An Interview with Indigenous Artist in Residence Russell Wallace

This year, Coastal Jazz is thrilled to present Russell Wallace as the 2019 Indigenous Artist in Residence.

Please introduce yourself and what nation you are from.
My name is Russell Wallace and I am from the Lil’wat Nation. My parents were Ray and Flora Wallace.

What excites you about this residency?
I am excited by getting an opportunity to work with some great musicians. I am also excited by creating new work based on St’át’imc language, Salish music form, and investigating Indigenous contributions to Jazz.

Can you tell us a bit about your own creative practice?
I am a traditional singer of Lil’wat music and approach a lot of my compositions from that perspective. A lot of my composition comes from improvisation.

What guides or informs the music you make?
I originally started western music by playing the guitar. I sang with my mom when I was really young out in the community and had a knowledge of our traditional songs form back then. In the 80s I bought a synth and a sequencer and dabbled in electronic music. I still work with electronics and sequencing and that has helped me arrange and produce music for soundtracks.

Who were your influences, guides and/or mentors?
The first 2 albums I bought as a 12 year old really influenced my musical tastes and they were both so different from each other, one was Steely Dan’s Aja and the other was the soundtrack to Saturday Night Fever. I loved the chords and harmonies on Aja and loved the bass, beats, and repetitions I heard on SNF. Later on I would be inspired by Brian Eno, Laurie Anderson, and house music. My mom was always my mentor but I would meet artists that really made me think about what I do as a singer and composer, people like Sadie Buck, Lee Maracle, Jennifer Kreisberg, Dana Claxton, Rosa John, and many more.

What were some of the barriers you faced on your artistic path, and what keeps you going?
Finances were always a barrier. One major barrier was Canadian history and its effects on my parents. There is very little documentation of Salish music and my mom suffered many abuses at residential school but her determination to keep on singing saved a lot of music from disappearing. Elders have kept our music alive when a whole country was trying to obliterate it. I am so thankful for my mom teaching me and also having the patience to see me grow as an artist. One of her final wishes was for my family and I to keep singing the songs and sharing our history. So my mom’s wish keeps me doing what I do.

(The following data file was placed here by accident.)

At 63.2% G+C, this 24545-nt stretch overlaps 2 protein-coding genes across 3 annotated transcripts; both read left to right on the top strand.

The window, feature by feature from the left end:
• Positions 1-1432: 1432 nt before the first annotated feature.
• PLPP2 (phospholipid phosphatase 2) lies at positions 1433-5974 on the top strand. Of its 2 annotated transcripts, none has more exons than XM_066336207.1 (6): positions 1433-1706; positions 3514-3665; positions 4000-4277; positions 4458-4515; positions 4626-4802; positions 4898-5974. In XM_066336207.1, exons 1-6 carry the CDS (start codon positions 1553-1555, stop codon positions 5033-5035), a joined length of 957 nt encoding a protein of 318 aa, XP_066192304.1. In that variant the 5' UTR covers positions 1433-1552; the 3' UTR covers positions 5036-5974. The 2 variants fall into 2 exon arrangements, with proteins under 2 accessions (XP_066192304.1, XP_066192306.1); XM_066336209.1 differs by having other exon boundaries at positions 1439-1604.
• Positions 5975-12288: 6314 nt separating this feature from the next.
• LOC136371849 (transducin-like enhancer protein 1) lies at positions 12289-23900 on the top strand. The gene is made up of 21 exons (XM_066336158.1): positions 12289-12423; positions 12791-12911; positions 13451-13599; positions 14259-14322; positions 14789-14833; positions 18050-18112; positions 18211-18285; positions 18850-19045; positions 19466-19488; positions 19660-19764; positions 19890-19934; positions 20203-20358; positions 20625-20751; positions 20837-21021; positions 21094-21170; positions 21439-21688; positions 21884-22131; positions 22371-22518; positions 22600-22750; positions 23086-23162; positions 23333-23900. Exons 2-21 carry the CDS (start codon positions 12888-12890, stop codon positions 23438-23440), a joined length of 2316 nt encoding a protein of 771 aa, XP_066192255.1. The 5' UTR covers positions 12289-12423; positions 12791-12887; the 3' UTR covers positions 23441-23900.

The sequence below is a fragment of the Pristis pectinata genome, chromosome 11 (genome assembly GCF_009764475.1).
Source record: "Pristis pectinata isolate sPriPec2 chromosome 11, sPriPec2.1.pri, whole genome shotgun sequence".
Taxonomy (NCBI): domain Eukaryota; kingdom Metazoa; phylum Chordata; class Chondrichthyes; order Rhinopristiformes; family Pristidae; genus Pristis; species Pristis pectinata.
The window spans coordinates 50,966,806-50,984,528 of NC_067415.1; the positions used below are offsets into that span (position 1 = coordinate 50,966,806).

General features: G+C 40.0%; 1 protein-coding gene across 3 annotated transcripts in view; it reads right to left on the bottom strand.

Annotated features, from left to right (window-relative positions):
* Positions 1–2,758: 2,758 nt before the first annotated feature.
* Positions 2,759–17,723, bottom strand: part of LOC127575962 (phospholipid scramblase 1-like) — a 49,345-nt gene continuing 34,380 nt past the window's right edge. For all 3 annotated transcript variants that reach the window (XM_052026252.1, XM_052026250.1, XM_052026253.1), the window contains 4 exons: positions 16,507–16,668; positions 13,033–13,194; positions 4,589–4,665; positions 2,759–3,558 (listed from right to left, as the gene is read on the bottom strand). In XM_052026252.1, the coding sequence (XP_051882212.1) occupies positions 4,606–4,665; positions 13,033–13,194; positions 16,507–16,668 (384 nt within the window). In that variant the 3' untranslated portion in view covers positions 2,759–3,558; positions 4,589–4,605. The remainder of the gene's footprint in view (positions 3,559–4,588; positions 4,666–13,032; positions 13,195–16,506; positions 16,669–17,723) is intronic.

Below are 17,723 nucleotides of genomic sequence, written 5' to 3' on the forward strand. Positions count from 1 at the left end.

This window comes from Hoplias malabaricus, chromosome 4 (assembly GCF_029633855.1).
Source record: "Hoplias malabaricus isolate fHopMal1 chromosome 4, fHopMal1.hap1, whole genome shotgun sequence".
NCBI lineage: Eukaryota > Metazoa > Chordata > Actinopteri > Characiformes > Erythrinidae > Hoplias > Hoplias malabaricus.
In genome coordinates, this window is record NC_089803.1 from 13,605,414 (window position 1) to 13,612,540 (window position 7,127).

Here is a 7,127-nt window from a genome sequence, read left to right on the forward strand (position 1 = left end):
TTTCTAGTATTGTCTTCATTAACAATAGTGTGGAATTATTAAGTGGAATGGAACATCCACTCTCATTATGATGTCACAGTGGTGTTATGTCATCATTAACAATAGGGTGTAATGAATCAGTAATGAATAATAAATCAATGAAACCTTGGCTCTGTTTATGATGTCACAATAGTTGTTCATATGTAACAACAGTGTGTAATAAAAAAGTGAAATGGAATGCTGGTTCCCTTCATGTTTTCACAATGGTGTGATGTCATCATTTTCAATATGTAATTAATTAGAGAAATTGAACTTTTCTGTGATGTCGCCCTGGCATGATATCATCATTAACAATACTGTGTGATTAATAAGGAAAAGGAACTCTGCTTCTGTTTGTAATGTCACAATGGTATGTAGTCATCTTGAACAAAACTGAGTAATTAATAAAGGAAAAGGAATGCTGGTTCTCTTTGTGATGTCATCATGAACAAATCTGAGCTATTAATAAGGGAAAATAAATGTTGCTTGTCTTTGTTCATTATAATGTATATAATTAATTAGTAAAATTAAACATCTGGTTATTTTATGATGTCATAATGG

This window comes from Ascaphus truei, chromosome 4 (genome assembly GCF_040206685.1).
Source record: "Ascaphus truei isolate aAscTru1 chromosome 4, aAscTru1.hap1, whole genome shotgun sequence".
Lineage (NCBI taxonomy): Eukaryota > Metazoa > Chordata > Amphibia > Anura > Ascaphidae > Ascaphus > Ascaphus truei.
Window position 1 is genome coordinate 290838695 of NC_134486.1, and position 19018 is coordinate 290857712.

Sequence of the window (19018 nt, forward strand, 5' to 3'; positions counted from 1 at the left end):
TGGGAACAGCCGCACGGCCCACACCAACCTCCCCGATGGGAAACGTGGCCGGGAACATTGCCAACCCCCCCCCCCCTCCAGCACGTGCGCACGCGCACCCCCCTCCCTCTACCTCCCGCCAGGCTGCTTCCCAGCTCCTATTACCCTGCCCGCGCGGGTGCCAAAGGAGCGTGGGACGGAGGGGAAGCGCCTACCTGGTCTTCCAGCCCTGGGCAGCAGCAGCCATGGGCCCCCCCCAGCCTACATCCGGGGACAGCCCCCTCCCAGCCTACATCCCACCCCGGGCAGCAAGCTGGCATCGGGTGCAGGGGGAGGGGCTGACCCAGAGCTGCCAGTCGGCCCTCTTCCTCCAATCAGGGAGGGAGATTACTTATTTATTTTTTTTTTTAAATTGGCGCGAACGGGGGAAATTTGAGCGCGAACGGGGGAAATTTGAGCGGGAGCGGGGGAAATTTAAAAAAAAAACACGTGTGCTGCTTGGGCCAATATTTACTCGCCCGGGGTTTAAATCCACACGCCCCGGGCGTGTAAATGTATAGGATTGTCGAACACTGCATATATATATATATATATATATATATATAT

What would you like to tackle next?
I would love to work on another draft of the musical I wrote years ago about Mildred Bailey. I believe it is important that we hear Indigenous people’s contributions to the arts. Mildred had a very Salish way of singing and that way of singing really impacted and influenced the way jazz is sung today.

What advice do you have for emerging artists?
Keep on doing what you want to do, nobody may understand what you are attempting but one day they will and try many things. I learned so much by working with many different people. Collaboration can be very exciting and mind expanding.

Tell us about The Tillicum Shantie Project and the inspiration behind it?
I wanted to share some traditional music on stage with a great jazz ensemble. I also wanted to highlight some Indigenous arts who have made some significant contributions to jazz such as Mildred Bailey and Jim Pepper. I will be writing new songs based on St’át’imc language and, with the help of Tony Wilson, arrange some traditional music.

Russell Wallace’s Tillicum Shantie Project performs June 21, National Indigenous Peoples Day, at noon on the Granville Island Public Market Stage.

Russell Wallace photos by Mark Mushet

The movement for reconciliation in Canada has spurred necessary and positive changes in the arts communities, and communities at large in Canada. Coastal Jazz has an opportunity to participate in reconciliation, by recognizing and supporting Indigenous artists.

Where to see other Indigenous artists at the TD Vancouver International Jazz Festival:

MYSTERY BAND (announced June 1)
June 22, Downtown Jazz 7:30pm

DJ Shub
Downtown Jazz
June 23 @ 7:30pm

Performance Works
June 23 @ 8:00pm

Eastern Medicine Singers
David Lam Park
June 30 @ 7:00pm

Blue Moon Marquee
Granville Island Ron Basford stage
July 1 @ 5:00pm